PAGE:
Simulation software to help tackle disability bias
Simulation software – including the use of virtual reality environments – is spearheading a change to the recruitment and retention practices of disabled scientists at a Scottish university.
Digital visualisation specialists Animmersion have created two engaging experiences which form a key part of a training programme that aims to change perceptions of academic managers and stakeholders.
The interactive experiences are designed to highlight both ‘unintended’ and ‘blatant’ bias around the issue of disability in recruitment decision-making, in an initiative led by Heriot-Watt University.
The first activity simulates a job interview involving a disabled candidate that takes place within a dynamic video conferencing scenario, while the second uses virtual reality to recreate the effect of working in a busy, open plan office for someone living with auditory hypersensitivity.
Various levels and types of responses are explored in each thought-provoking scenario to highlight differing levels of discrimination, responses, and actions – giving decision-makers an insight into the largely unintended bias encountered by disabled colleagues within the academic sector.
Both ‘immersive experiences’ form part of the groundbreaking initiative Disability Inclusive Science Careers (DISC), which aims to improve the recruitment, retention, and progression of postdoctoral disabled scientists.
The two-and-a-half-year scheme is being supported by the University of Edinburgh, University and Colleges Union Scotland and the National Association of Disabled Staff.
It has carried out extensive research and many of the immersive encounters use the real-life experiences of disabled staff.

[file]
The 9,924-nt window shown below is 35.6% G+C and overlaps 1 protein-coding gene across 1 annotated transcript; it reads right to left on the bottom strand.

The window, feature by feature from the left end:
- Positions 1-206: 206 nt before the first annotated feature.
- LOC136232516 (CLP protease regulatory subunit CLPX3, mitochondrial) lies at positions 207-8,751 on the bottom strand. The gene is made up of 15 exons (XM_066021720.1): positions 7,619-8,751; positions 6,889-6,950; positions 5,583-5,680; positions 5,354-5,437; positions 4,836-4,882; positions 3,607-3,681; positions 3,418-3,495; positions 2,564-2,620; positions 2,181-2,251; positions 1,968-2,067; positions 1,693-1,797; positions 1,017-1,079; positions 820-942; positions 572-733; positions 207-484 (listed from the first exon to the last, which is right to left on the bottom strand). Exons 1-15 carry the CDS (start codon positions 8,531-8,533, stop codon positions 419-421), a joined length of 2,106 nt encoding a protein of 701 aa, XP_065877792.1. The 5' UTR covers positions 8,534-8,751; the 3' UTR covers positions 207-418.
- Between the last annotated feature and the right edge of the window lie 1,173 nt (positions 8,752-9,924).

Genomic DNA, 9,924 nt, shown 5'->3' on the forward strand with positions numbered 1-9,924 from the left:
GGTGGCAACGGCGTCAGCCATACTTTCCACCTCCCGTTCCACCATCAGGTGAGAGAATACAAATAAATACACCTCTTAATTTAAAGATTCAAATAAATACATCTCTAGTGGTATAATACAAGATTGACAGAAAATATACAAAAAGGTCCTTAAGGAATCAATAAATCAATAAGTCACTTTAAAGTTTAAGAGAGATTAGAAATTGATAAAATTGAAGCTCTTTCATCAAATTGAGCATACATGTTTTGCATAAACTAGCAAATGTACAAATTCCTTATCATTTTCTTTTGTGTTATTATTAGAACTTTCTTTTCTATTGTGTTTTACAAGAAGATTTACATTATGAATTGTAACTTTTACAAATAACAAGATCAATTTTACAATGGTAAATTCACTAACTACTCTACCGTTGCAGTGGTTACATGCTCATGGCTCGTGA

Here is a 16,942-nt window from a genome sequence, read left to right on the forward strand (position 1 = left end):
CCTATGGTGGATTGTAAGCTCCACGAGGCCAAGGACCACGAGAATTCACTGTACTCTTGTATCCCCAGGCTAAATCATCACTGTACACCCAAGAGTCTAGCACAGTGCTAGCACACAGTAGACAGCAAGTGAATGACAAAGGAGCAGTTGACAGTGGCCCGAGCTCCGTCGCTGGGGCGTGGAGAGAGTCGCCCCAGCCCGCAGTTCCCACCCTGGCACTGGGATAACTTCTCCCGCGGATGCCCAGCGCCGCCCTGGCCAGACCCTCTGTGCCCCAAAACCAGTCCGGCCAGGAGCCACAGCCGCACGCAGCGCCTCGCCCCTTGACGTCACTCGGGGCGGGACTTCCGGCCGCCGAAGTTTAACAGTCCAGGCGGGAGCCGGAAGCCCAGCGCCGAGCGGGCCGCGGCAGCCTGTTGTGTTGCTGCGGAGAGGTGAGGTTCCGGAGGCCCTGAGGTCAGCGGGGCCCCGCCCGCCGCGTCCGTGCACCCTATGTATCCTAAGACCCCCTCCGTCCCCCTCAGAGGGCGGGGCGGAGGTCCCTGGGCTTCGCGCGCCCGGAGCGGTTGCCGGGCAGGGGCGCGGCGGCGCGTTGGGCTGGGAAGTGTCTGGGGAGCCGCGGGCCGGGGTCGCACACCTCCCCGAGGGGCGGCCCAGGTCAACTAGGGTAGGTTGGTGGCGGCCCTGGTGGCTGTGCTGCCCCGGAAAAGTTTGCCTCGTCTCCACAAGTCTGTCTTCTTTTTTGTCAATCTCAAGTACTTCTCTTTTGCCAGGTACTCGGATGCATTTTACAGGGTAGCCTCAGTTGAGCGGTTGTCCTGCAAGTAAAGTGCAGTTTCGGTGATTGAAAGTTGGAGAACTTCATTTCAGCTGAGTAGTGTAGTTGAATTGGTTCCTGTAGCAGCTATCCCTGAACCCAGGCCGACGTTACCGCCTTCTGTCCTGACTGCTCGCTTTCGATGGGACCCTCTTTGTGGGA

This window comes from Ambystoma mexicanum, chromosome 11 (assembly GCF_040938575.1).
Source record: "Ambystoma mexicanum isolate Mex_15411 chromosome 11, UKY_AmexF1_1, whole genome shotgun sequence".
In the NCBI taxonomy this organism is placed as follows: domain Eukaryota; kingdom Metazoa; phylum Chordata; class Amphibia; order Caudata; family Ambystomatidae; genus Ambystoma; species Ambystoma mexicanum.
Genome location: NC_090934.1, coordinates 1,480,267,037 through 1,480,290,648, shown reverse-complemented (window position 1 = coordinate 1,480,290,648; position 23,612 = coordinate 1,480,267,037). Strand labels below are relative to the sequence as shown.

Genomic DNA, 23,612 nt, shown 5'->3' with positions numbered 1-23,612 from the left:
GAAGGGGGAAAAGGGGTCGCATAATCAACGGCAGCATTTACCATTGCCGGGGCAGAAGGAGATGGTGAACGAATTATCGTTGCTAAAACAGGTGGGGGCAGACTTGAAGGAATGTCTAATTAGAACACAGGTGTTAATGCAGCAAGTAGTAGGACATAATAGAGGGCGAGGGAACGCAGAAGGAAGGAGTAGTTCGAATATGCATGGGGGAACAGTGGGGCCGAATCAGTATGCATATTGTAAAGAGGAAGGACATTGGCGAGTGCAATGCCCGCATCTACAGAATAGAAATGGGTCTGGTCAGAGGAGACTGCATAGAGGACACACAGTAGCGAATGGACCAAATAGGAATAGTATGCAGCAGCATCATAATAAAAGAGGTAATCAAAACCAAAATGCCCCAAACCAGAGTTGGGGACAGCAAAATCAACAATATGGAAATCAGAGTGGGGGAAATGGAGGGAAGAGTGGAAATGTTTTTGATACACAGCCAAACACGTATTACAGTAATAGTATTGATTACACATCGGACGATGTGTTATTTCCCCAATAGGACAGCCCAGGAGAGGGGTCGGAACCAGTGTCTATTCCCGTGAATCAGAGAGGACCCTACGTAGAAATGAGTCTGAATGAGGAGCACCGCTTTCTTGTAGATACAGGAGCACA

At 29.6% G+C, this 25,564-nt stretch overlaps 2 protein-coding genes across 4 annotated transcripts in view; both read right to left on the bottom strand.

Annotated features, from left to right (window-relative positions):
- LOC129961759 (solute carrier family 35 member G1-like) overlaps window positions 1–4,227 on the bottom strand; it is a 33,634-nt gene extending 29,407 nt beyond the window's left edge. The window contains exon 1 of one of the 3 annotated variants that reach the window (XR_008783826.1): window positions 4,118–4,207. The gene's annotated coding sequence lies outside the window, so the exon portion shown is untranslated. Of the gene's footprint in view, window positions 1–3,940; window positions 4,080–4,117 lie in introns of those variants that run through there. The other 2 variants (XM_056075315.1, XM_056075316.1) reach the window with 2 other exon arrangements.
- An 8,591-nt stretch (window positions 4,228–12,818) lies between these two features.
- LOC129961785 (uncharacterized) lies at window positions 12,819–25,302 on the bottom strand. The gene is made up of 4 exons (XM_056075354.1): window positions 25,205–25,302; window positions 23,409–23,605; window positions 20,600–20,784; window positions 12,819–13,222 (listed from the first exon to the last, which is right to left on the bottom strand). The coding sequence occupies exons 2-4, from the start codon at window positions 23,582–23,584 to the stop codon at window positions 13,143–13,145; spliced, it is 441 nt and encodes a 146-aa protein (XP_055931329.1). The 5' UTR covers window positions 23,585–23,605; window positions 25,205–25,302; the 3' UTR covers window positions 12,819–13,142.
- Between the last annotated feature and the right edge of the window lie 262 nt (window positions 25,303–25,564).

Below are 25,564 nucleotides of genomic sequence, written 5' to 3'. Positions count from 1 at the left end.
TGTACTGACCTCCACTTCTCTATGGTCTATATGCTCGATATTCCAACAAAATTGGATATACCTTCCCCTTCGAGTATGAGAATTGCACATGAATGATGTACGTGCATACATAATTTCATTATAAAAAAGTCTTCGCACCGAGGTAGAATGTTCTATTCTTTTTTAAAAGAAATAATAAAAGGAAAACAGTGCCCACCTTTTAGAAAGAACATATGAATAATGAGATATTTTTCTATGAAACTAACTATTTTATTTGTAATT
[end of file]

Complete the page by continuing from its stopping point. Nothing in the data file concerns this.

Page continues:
The project was funded by the Engineering and Physical Sciences Research Council (EPRSC), part of UK Research and Innovation (UKRI), as part of the Inclusion Matters initiative.
It funded 11 projects through Inclusion Matters to accelerate culture change in the wider engineering and physical sciences community with respect to equality, diversity and inclusion.
The training programme, due to be launched this month, is designed to ensure that the best scientists remain in the sector and to encourage a more inclusive and sustainable career progression.
Programme lead, Professor Garry Pender, Heriot Watt University’s deputy principal for research and innovation said: “The experiential element of the training provided through the immersive reality training has enhanced managers understanding of the challenges facing disabled colleagues. I am sure that this will lead to a positive outcome in the design and implementation of suitable adjustments to the working environment for disabled researchers”
Professor Kate Sang, professor of gender and employment studies, director of the Centre for Research on Employment Work and the Professions (CREWS) said: “The immersive virtual reality gaming has added a novel dimension to disability inclusion training, which has excited and engaged managers across all the sectors we have delivered the training in. Managers have been able to experience the real-world scenarios experienced by disabled people and learned about how easily some of the barriers can be removed”
Sam Harrison, managing director of Teesside-headquartered Animmersion, said: “It’s certainly a novel approach to use immersive gaming technologies to raise awareness of real-life workplace bias experienced by disabled researchers.
“We are experts in transforming academic material and making it engaging and accessible to wider audiences and our team is proud of its contribution to DISC. We hope it represents a leap forward in promoting a greater understanding of issues surrounding disability in academia.”
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